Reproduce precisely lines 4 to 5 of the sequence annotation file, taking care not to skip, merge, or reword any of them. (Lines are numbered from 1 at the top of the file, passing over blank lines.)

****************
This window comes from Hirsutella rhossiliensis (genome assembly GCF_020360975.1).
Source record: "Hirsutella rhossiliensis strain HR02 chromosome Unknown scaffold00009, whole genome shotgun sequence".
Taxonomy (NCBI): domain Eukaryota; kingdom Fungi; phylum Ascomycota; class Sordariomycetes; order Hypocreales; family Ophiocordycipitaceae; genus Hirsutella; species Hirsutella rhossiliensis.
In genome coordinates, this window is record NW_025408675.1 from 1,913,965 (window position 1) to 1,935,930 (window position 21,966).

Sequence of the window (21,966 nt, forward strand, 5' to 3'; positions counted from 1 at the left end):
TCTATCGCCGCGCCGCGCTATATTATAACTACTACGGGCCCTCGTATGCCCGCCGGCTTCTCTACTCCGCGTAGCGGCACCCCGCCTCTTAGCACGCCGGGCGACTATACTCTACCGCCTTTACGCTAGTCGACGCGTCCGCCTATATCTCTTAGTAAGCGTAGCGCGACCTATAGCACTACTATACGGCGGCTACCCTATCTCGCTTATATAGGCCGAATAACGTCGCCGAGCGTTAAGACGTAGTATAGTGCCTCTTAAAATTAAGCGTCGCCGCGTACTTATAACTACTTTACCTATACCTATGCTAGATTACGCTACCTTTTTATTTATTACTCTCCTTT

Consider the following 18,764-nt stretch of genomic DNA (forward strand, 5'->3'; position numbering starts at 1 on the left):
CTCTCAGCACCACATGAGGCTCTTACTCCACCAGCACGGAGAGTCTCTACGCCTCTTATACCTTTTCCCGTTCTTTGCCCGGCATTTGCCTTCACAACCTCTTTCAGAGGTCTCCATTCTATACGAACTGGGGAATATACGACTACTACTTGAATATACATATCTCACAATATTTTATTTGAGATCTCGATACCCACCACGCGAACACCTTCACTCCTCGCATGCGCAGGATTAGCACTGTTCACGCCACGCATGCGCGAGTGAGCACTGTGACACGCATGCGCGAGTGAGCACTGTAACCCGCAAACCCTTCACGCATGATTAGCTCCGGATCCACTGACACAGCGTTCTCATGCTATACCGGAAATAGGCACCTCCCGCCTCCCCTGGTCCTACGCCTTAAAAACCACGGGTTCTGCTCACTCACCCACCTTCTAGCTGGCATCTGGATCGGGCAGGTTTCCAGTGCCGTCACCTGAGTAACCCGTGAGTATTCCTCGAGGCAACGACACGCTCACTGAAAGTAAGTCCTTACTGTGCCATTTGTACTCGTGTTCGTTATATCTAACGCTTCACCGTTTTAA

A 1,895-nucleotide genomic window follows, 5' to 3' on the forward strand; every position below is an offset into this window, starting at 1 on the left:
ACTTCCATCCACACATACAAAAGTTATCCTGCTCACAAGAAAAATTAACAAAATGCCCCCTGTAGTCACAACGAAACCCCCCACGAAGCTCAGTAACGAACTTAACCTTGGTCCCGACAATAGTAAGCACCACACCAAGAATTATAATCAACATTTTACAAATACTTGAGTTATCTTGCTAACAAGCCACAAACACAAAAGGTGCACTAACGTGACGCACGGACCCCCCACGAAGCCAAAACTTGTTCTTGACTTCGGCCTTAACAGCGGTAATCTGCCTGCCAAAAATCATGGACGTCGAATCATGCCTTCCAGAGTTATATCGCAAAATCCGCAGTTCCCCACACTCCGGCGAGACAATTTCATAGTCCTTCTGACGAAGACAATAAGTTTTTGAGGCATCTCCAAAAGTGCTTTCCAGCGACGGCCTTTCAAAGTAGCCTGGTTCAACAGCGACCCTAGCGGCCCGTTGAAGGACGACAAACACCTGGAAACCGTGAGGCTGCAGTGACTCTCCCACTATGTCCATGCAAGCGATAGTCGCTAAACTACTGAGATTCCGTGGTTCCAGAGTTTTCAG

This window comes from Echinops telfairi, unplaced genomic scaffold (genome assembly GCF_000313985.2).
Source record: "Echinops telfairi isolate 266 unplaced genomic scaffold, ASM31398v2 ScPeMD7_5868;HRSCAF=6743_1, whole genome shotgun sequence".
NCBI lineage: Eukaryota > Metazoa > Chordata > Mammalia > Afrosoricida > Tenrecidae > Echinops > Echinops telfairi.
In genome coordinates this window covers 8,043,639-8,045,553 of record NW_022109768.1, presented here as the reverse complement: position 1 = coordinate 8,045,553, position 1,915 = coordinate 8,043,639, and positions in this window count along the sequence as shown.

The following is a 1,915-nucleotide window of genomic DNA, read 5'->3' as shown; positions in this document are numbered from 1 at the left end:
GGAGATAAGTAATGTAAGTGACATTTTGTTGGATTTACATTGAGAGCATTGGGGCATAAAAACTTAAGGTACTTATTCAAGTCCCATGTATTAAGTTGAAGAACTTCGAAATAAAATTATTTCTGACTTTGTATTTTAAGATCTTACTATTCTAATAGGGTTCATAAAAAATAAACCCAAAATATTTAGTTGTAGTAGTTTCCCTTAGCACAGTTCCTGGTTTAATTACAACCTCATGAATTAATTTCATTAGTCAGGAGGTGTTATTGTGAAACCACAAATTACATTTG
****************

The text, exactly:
In genome coordinates, this window is record NW_025408675.1 from 1,913,965 (window position 1) to 1,935,930 (window position 21,966).

Sequence of the window (21,966 nt, forward strand, 5' to 3'; positions counted from 1 at the left end):